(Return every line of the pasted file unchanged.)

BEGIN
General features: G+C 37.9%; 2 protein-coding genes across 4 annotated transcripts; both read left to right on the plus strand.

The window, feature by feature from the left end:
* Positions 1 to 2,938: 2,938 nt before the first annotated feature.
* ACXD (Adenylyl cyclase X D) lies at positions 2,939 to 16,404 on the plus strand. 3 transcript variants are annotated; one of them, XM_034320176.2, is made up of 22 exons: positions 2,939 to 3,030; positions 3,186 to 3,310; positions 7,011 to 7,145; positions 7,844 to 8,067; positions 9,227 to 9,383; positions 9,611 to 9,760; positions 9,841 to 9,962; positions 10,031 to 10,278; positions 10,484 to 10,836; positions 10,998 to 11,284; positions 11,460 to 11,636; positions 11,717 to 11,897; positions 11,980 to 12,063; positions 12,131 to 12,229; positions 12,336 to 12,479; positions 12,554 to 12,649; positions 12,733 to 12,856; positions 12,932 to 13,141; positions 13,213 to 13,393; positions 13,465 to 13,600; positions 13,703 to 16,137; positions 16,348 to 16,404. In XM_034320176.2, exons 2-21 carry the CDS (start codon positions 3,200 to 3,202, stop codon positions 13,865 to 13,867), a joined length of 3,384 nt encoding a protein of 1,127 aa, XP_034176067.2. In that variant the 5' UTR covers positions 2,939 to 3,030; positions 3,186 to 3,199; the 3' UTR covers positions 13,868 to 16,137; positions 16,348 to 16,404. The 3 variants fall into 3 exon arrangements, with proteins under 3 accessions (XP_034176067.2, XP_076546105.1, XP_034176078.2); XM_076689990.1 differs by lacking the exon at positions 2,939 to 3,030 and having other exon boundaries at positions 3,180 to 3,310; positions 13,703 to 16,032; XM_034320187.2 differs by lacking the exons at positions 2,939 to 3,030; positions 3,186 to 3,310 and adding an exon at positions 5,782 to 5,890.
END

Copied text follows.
General features: G+C 37.9%; 2 protein-coding genes across 4 annotated transcripts; both read left to right on the plus strand.

The window, feature by feature from the left end:
* Positions 1 to 2,938: 2,938 nt before the first annotated feature.
* ACXD (Adenylyl cyclase X D) lies at positions 2,939 to 16,404 on the plus strand. 3 transcript variants are annotated; one of them, XM_034320176.2, is made up of 22 exons: positions 2,939 to 3,030; positions 3,186 to 3,310; positions 7,011 to 7,145; positions 7,844 to 8,067; positions 9,227 to 9,383; positions 9,611 to 9,760; positions 9,841 to 9,962; positions 10,031 to 10,278; positions 10,484 to 10,836; positions 10,998 to 11,284; positions 11,460 to 11,636; positions 11,717 to 11,897; positions 11,980 to 12,063; positions 12,131 to 12,229; positions 12,336 to 12,479; positions 12,554 to 12,649; positions 12,733 to 12,856; positions 12,932 to 13,141; positions 13,213 to 13,393; positions 13,465 to 13,600; positions 13,703 to 16,137; positions 16,348 to 16,404. In XM_034320176.2, exons 2-21 carry the CDS (start codon positions 3,200 to 3,202, stop codon positions 13,865 to 13,867), a joined length of 3,384 nt encoding a protein of 1,127 aa, XP_034176067.2. In that variant the 5' UTR covers positions 2,939 to 3,030; positions 3,186 to 3,199; the 3' UTR covers positions 13,868 to 16,137; positions 16,348 to 16,404. The 3 variants fall into 3 exon arrangements, with proteins under 3 accessions (XP_034176067.2, XP_076546105.1, XP_034176078.2); XM_076689990.1 differs by lacking the exon at positions 2,939 to 3,030 and having other exon boundaries at positions 3,180 to 3,310; positions 13,703 to 16,032; XM_034320187.2 differs by lacking the exons at positions 2,939 to 3,030; positions 3,186 to 3,310 and adding an exon at positions 5,782 to 5,890.